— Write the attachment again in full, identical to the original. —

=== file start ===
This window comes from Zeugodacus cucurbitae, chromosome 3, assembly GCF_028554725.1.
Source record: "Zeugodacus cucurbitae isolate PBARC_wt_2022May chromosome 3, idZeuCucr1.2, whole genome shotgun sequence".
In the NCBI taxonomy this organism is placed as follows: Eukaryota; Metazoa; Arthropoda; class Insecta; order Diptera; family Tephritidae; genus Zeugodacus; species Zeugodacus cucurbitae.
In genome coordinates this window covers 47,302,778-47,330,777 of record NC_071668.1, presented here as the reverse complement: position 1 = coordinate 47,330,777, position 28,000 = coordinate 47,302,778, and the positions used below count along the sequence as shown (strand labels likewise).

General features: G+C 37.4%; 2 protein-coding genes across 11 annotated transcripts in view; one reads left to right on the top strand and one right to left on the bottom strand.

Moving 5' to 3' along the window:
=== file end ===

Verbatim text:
This window comes from Zeugodacus cucurbitae, chromosome 3, assembly GCF_028554725.1.
Source record: "Zeugodacus cucurbitae isolate PBARC_wt_2022May chromosome 3, idZeuCucr1.2, whole genome shotgun sequence".
In the NCBI taxonomy this organism is placed as follows: Eukaryota; Metazoa; Arthropoda; class Insecta; order Diptera; family Tephritidae; genus Zeugodacus; species Zeugodacus cucurbitae.
In genome coordinates this window covers 47,302,778-47,330,777 of record NC_071668.1, presented here as the reverse complement: position 1 = coordinate 47,330,777, position 28,000 = coordinate 47,302,778, and the positions used below count along the sequence as shown (strand labels likewise).

General features: G+C 37.4%; 2 protein-coding genes across 11 annotated transcripts in view; one reads left to right on the top strand and one right to left on the bottom strand.

Moving 5' to 3' along the window: